MEXICO CITY – Tens of thousands of supporters of Mexico's leftist candidate gathered in the capital Sunday for what they hoped would become the nation's largest-ever street protest, demanding a vote-by-vote recount of an election they claim was marred by fraud.
It was the third rally convened by presidential hopeful Andres Manuel Lopez Obrador since the July 2 vote and there were concerns he might radicalize his followers, who have so far been peaceful and orderly.
Lopez Obrador's aides say they expect 1.5 million to 3 million people to attend the demonstration. While his supporters and city police have sometimes exaggerated crowd estimates, the former mayor has previously draw hundreds of thousands into the streets.
Even as demonstrators filled Mexico City's historic city center Sunday, lawyers for his conservative opponent, ex-energy secretary Felipe Calderon, were preparing to argue in front of the Federal Electoral Tribunal — Mexico's highest election court — that the election was fair and Calderon the winner. The tribunal is weighing challenges filed by both sides.
An official count gave Calderon an advantage of less than 0.6 percent over Lopez Obrador, about 240,000 votes out of 41 million-plus cast. The electoral court has until Sept. 6 to either declare a winner or annul the election. Mexico's constitution limits presidents to one, six-year term and President Vicente Fox, of Calderon's National Action Party, leaves office Dec. 1.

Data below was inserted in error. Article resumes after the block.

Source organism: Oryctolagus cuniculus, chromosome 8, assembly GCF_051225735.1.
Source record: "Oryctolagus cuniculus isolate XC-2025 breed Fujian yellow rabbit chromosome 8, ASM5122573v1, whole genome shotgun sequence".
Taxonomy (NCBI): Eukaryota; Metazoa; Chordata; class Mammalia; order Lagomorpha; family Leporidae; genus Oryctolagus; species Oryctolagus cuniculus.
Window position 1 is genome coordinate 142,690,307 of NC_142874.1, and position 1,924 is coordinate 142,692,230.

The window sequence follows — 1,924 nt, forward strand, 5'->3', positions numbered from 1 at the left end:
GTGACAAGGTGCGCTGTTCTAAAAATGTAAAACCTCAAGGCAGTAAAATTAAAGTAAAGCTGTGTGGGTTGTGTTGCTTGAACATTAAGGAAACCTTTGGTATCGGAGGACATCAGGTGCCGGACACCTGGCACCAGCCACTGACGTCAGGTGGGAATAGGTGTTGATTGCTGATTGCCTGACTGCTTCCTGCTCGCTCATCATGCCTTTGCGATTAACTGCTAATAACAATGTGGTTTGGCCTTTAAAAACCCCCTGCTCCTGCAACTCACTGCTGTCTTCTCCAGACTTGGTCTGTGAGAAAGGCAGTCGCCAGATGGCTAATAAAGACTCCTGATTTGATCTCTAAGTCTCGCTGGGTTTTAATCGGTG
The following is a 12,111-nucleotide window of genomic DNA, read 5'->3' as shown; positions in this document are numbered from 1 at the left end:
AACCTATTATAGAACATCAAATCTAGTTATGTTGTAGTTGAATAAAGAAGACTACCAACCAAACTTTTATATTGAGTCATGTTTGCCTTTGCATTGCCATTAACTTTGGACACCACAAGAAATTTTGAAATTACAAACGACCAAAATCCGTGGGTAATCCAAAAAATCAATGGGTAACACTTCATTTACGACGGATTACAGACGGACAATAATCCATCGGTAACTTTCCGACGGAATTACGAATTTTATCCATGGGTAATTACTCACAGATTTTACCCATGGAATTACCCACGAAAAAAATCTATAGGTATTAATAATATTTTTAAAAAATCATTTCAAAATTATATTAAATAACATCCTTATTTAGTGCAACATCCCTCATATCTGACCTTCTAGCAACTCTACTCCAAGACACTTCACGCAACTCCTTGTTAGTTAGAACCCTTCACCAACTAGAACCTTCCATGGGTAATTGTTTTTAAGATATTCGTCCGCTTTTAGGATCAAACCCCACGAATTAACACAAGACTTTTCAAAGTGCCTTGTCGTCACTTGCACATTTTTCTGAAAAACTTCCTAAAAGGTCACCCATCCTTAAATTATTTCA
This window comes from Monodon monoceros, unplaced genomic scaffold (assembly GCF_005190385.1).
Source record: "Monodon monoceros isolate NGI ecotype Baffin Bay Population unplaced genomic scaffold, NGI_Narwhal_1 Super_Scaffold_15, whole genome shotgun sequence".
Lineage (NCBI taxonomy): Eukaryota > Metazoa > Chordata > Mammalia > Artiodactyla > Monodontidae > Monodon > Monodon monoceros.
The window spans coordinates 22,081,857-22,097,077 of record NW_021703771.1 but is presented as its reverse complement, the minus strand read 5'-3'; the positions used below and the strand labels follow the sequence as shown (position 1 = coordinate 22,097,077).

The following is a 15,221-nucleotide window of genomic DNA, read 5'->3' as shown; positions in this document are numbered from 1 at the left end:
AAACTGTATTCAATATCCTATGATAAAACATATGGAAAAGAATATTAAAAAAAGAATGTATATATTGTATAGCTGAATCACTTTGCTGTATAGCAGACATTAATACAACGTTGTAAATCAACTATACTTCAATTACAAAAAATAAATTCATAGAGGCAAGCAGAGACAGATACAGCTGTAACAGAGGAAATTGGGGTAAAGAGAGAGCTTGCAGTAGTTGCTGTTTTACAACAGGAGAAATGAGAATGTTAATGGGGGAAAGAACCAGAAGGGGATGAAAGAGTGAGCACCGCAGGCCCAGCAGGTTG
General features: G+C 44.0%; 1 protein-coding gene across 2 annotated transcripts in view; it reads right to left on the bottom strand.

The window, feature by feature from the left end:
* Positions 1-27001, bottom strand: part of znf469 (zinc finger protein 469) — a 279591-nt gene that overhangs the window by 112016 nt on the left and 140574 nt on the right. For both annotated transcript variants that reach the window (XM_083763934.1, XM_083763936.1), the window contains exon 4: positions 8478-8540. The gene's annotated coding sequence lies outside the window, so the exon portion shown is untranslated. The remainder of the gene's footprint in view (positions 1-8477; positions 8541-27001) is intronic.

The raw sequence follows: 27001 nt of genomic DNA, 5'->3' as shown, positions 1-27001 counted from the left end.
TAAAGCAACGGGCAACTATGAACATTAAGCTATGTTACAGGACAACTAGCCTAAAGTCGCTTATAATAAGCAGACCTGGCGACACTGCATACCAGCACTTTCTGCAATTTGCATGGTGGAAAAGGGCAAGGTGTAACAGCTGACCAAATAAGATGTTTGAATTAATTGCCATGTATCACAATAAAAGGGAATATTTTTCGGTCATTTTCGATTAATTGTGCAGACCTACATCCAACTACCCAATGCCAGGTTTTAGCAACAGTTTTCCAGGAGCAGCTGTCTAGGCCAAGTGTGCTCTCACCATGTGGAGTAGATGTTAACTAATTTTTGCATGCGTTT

On Saturday, three of Lopez Obrador's lawyers asked the electoral court to declare their candidate president-elect, arguing that there were mathematical errors, falsifications or other problems at 72,000 of the country's 130,000 polling places. The closed-door session was the court's first hearing since the disputed vote.
Lopez Obrador says widespread fraud, illegal government spending to bolster Calderon and a dirty campaign run by his opponent cost him the election. His attorneys told the court that Calderon enjoyed his largest advantages at polling places where there were no observers from Lopez Obrador's Democratic Revolution Party, and that many of the votes annulled by electoral officials were in favor of Lopez Obrador.
Calderon's legal team has its chance to respond Sunday — and also plans to present its own arguments that look to annul votes in heavily Lopez Obrador districts.
Marchers gathered from across the country for Sunday's protest, riding by bus and sometimes walking from outlying states.
"They are going to have to recount the votes, because if they don't, there is going to get dangerous," said Francisco Soto Garcia, 66, a retired federal employee who set out for the march Saturday with a band of leftist supporters from the city of Taxco, in southern Guerrero state.
Soto Garcia, who walked for several miles with a band of about two dozen fellow activists before boarding a bus for the capital, said she didn't think "there will be a war, but Mexicans will stop believing in democracy here, and will never vote again."
Lopez Obrador, who stepped down as Mexico City mayor last year to run for president, hoped to fill a 5-mile stretch of the capital's main boulevard, with the march ending in the city's historic main square. Loudspeakers and giant television screens were set up along the march route, and some 2,500 city police were assigned to the event.
Lopez Obrador has regularly organized major marches.
On July 16, about 300,000 of his supporters marched to protest alleged fraud in the July 2 vote, and in April 2005 he drew between 300,000 and 400,000 to protest attempts to impeach him while he was still mayor. That 2005 march was similar in size to a silent protest in June 2004 against violent crime rates in Mexico City. Both were described at the time as the largest demonstrations in recent Mexican history.
Calderon remains confident he was the election's rightful winner, telling a group of National Action mayors at his party's headquarters on Saturday, "At the end of the day, we won the presidential election. Period."